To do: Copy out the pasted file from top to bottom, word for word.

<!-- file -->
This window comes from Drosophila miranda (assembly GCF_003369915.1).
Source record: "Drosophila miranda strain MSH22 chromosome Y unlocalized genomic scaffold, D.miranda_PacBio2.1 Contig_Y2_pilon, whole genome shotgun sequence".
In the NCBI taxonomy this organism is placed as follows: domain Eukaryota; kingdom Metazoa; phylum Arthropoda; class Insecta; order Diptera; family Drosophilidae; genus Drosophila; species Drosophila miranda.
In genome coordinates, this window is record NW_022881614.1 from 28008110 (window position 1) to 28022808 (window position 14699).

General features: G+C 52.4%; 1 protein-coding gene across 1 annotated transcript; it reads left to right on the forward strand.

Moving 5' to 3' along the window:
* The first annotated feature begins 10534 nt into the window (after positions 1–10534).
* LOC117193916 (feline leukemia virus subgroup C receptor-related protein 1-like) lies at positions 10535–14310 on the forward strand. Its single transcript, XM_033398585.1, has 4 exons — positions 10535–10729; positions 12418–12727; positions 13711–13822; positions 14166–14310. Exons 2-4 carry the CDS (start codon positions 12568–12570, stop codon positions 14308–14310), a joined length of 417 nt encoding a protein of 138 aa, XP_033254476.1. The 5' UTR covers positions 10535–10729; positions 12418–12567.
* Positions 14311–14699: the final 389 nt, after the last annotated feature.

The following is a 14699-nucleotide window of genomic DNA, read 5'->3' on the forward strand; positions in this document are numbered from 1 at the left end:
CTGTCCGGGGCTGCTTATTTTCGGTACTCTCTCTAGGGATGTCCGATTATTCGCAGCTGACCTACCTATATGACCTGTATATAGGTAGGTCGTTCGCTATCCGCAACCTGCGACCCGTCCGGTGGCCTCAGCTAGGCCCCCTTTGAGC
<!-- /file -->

This window comes from Drosophila miranda (assembly GCF_003369915.1).
Source record: "Drosophila miranda strain MSH22 chromosome Y unlocalized genomic scaffold, D.miranda_PacBio2.1 Contig_Y2_pilon, whole genome shotgun sequence".
In the NCBI taxonomy this organism is placed as follows: domain Eukaryota; kingdom Metazoa; phylum Arthropoda; class Insecta; order Diptera; family Drosophilidae; genus Drosophila; species Drosophila miranda.
In genome coordinates, this window is record NW_022881614.1 from 28008110 (window position 1) to 28022808 (window position 14699).

General features: G+C 52.4%; 1 protein-coding gene across 1 annotated transcript; it reads left to right on the forward strand.

Moving 5' to 3' along the window:
* The first annotated feature begins 10534 nt into the window (after positions 1–10534).
* LOC117193916 (feline leukemia virus subgroup C receptor-related protein 1-like) lies at positions 10535–14310 on the forward strand. Its single transcript, XM_033398585.1, has 4 exons — positions 10535–10729; positions 12418–12727; positions 13711–13822; positions 14166–14310. Exons 2-4 carry the CDS (start codon positions 12568–12570, stop codon positions 14308–14310), a joined length of 417 nt encoding a protein of 138 aa, XP_033254476.1. The 5' UTR covers positions 10535–10729; positions 12418–12567.
* Positions 14311–14699: the final 389 nt, after the last annotated feature.

The following is a 14699-nucleotide window of genomic DNA, read 5'->3' on the forward strand; positions in this document are numbered from 1 at the left end:
CTGTCCGGGGCTGCTTATTTTCGGTACTCTCTCTAGGGATGTCCGATTATTCGCAGCTGACCTACCTATATGACCTGTATATAGGTAGGTCGTTCGCTATCCGCAACCTGCGACCCGTCCGGTGGCCTCAGCTAGGCCCCCTTTGAGC